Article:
Where should you go? What should you do?

The key is to find out what your purpose in life is. Why are you here? It may sound a bit too much like a philosophical question but if you find the answer you can direct your efforts in the right direction and do what brings you happiness and joy.

  1. Openness – the key is to be open to new experiences and opportunities. Only because you studied computer science (my case) it doesn’t mean you are meant to be a software developer. I suggest you keep trying new things, new hobbies, you travel and experience life in all its forms and maybe somewhere on the road you find your true purpose and then you can turn it into a profession.
  2. Love – whatever you do make sure you love it. I have never in my life had a job I wouldn’t enjoy. And it wasn’t that I would be too picky, I just always found something on the job that brought me joy and I worked hard to expand that part of the job and to learn how to like even the rest (more boring parts).
  3. Mission – find a mission of your professional life. Eventually, you want to be able to say who you are when you are in the office. If you can do that you will turn your job into a calling and you will love what you do, others will see that you are enthusiastic about it and you will become really successful in your eyes and in the eyes of others.

How should you interact with others?

It is all about people and the way you interact with them. Even for a software developer or other roles that are in its core one-man jobs you need to work with others to achieve greatness.

  1. Communication – don’t underestimate the power of word. Read lots of books, enroll to Toastmasters club, study languages, listen how others are communicating and what impact it has on you and your surroundings. Learn how to communicate your thoughts with impact so others listen to what you want to say and act on it. It is too easy to say “no one listens to what I’m saying” or “people ignore me”. It is in your power to improve your communication in such a way that you cannot be ignored.
  2. Collaboration – don’t do it alone. Always try to find ways how to work with others to achieve results that would be impossible to achieve on your own. Ability to work with others and through others is the key to have a truly memorable impact on the world. In my life I have built several great teams in several countries and the only way I could do it was to surround myself with great people, working together with them, going through all the ups and downs with them and at the end sharing they joy with them.
  3. Curiosity – stay young. And I mean really young. Having the raw curiosity of 5 years old can help you see the world as it is without the blindness that comes with age in the form of bias, prejudice, or just simply from being afraid of unknown and from being afraid of dreaming. I always found that curiosity is the trait that helps me most to listen to others and take interest in their lives, it helps me to experience new things and it helps me to learn and grow.

How should you interact with yourself?

It is all about mindset. Everyone sees the world through his own eyes and his own mind. It happened way too many times in my life that I saw the same action or incident as someone else, we had the same facts, but while I found it funny the other person got angry. It is not the event or the person that makes us feel a certain way. It is our own decision how we want to feel and react to external stimuli.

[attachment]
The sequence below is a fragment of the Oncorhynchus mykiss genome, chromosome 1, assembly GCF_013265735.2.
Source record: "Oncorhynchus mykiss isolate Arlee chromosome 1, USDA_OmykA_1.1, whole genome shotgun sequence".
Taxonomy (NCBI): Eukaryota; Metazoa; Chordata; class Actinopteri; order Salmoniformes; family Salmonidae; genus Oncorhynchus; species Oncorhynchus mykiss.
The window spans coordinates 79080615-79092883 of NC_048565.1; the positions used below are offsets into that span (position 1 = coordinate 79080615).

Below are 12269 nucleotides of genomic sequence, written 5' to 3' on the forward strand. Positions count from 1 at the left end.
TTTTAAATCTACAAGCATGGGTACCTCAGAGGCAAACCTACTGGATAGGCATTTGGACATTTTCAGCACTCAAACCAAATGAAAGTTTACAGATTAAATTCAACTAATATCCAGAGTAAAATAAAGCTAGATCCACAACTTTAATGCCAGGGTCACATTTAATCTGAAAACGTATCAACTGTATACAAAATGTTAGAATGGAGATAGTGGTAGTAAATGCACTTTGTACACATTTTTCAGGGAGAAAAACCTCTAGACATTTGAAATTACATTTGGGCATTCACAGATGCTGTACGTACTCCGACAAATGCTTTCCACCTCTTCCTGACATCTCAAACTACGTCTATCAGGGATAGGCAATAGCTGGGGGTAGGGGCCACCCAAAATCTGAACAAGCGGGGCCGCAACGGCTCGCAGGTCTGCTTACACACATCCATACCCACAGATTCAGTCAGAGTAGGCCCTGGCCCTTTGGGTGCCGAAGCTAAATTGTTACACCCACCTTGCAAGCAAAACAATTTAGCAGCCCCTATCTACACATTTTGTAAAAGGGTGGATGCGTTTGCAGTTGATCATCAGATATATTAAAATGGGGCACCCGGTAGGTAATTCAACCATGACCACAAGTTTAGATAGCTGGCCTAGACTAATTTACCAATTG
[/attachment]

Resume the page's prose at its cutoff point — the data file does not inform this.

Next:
1. Authenticity – be yourself. Each of us is unique and we should be grateful for that. There is no point in acting as someone else. People will recognize when you are just trying to be someone you are not and you will lose their respect. When you are changing your persona you are confusing others, they don’t know what to expect from you, how to work with you and so they will start ignoring you or laugh at you. If you stay who you are you can build a unique image that may not be the “prototype” of the ideal man or woman but people will like you for who you are.
  2. Integrity – you need to know who you are and act that way. When you act with integrity and you are honest with yourself and others it makes your life really simple. You don’t need to constantly speculate on what to say to whom, you don’t play any political games, you don’t lie to others, you go to bed every day with a clear mind and you look forward to the next day. The key is to identify a set of key values that are important to you and then live by them every single day.
  3. Positivity – learn to be positive. Every cloud has a silver lining is old but really good saying. That is the way I live my life and it allows me to enjoy every moment of it. I trust others, I see the good in them, I trust myself, I believe that the world is a pretty nice place to live in. The positive attitude gives you a power to always look forward to something, march towards the future instead of running from the past. It gives you a way to enjoy the small daily wins, makes you more resilient and able to deal with whatever life throws at you.

Be uncomfortable

I love the concept of “being uncomfortable”. We live in increasingly competitive world and if you aspire to achieve more than others you need to stretch yourself beyond your comfort levels. If you don’t grow then you are letting the surrounding world outgrow you and one day you can find yourself helplessly watching what’s going on around you without any way to manage your own future. I used to be a quiet geeky developer but when I discovered my calling in helping and leading others I had to constantly stretch myself to learn new skills, communication and behavioral patterns. It was sometimes painful and stressful but it opened a completely new set of experiences and opportunities for me. This learning and discovery of my own limits will never end and I enjoy it immensely. I found comfort in being uncomfortable.

And if all this is not enough you may want to consider googling up words like: hard work, honesty, perseverance, patience, resilience, humor, continuous learning, care, usefulness, help, and empathy.

What are your life lessons you would give your young self? Would you do something differently?

Original article posted at LinkedIn.